Book: The Geometry of Love

The book: The Geometry of Love. Space, Time, Mystery and Meaning in an Ordinary Church, by Margaret Visser

The edition: North Point Press hardback, 325 pages, with notes and bibliography

What it is about: using the Roman church of Sant’Agnese Fuori le Mura, Visser goes on a journey to explain all the different layers of meaning present in a church: architecture represents spiritual life, art derives from history and reflects on myth, words in several languages create a network of cross-references, and everything can be read as through a glass, on a number of levels.

My experience with the book & my thoughts: I came across a mention of this book while I was looking for books set in Italy for last year’s Italy in Books reading challenge. I wasn’t able to finish it in time, but I am so glad that I discovered it, because I would never have found out about it elsewhere. And it’s a great book! I knew many of the things it is about, religious meanings and art history things… but they are masterfully woven together with so many other things and detail. It is a labour of love, and as such it is a masterpiece: I rarely read so good a non-fiction book. But I cannot really explain what’s so good about it, so just scroll down and read some of it in the author’s own words!

What I liked: the way so many different levels are interwoven. And of course all the etymological insight.

What I didn’t like: if I had to find a fault, that would be a couple of references to the author previous work (which was about food and had nothing to share, apart from the author’s own intent of analysing things on so many different levels).

In the author’s own words: the best way to tell you about this book is to share some parts. I loved this train of connections (it’s a bit longish, but please bear with me, it’s a perfect example of all the different layers of meaning that the author weaves together in the book):

The preliminary section of many early churches was an enclosed area outside the front doors, a courtyard before the temple, often with greenery and flowers and a fountain. In Latin the name for it was atrium (as the courtyard of a Roman house was called), or porticus, because it was a pillared enclosures; or it was called a paradisus, a garden, but one with biblical connotations. “Paradise” comes from a Persian word meaning a “walled-in enclosure,” often a deer park. The word came to denote more vaguely a “pleasure garden.” For this reason “paradise” was used to translate the Hebrew word gan, or garden, in the Book of Genesis: the place where Adam and Eve lived in delightful innocence before they disobeyed God. […] The first disobedience was the end of innocence — but still it is seen as standing at the beginning of the story of the human race. And similarly, to enter a church we step out of the narthex, or “paradise.”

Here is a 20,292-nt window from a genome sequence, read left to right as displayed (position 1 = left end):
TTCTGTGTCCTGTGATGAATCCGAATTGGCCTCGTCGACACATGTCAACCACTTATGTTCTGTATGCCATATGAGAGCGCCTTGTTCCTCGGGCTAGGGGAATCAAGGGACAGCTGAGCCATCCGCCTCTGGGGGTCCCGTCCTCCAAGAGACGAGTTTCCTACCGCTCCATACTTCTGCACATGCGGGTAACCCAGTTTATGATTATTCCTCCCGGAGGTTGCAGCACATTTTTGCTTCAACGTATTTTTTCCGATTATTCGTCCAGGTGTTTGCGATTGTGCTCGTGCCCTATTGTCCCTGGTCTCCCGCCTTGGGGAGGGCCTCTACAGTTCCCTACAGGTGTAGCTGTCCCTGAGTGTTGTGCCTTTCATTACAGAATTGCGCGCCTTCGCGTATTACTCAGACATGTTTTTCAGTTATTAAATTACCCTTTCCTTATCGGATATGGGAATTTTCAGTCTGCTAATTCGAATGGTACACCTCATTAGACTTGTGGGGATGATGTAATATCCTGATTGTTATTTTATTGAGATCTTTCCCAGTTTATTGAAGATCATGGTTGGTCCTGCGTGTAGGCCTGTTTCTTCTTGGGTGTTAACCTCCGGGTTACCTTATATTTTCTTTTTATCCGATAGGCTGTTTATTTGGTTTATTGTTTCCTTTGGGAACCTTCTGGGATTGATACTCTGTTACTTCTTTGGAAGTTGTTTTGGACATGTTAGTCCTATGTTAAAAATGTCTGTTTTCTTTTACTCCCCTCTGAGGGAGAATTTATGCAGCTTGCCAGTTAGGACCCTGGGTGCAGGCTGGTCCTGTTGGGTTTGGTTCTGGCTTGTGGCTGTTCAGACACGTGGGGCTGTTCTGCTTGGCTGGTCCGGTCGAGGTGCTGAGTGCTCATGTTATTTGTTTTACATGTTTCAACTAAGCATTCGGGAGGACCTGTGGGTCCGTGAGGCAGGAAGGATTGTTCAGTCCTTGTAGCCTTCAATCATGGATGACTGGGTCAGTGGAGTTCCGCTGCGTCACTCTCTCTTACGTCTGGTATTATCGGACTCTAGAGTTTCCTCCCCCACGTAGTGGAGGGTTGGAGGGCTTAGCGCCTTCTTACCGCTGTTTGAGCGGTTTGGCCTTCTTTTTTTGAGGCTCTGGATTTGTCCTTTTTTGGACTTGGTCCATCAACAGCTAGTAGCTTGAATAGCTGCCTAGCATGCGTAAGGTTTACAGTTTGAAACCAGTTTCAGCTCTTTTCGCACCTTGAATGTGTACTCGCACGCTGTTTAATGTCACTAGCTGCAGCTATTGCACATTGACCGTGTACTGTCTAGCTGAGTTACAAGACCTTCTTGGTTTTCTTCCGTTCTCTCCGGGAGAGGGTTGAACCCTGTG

Now the next stage of the journey can begin. The “road,” the church’s central aisle, lies ahead, its length representing the time humanity has before it, the span each person has to live. […]
In the children’s game of hopscotch, the origins of which are very old, a pattern of squares is scratched on a bald patch of ground, or drawn in chalk on a city sidewalk. […] Some hopscotch patterns are spiral, with the goal in the middle, like a labyrinth. There the player is said to be “reborn”: the next stage of the game is to turn and hop back out. This hopscotch design can be interpreted as a figure of the “journey” of life, as well as a static picture of the soul: of the truth — God — to be found at the heart of every self. Round churches are built in part to evoke such ideas. A different hopscotch pattern resembles the ground plan of a basilical church with a transverse section, or transept. This shape expresses, as we shall see, the spiritual life in time. […] The normally rounded hopscotch end-piece is known in many languages as “paradise,” or by a word such as “crown” or “glory.”

And a shorter one:

The lamb is Agnes’ attribute or identifying symbol; she was one of the first Christian saints to have one. The lamb (agnus in Latin) is a visual pun on the girl’s name. In Greek (her name is, in fact, Greek) hagne means “full of religious awe” (hagos). In ancient Greek religion, sacred people, places, or objects — those that were considered untouchable and “fenced-off” — had, and aroused, hagos. […] It is not surprising that the myth of Agnes should have endowed her with sacred virginity, for such a quality was suggested by her name.

Book connection: the same truths about the catacombs I read recently in The Last Cato.

Read this if: if you want to know more about art history, Catholicism, religious history; if you are passionate about word etymology… if you ever plan to visit Rome!

Counts as: Reading Round Rome #1; Travel with Books (Rome)

Year’s end: short thoughts on my latest reads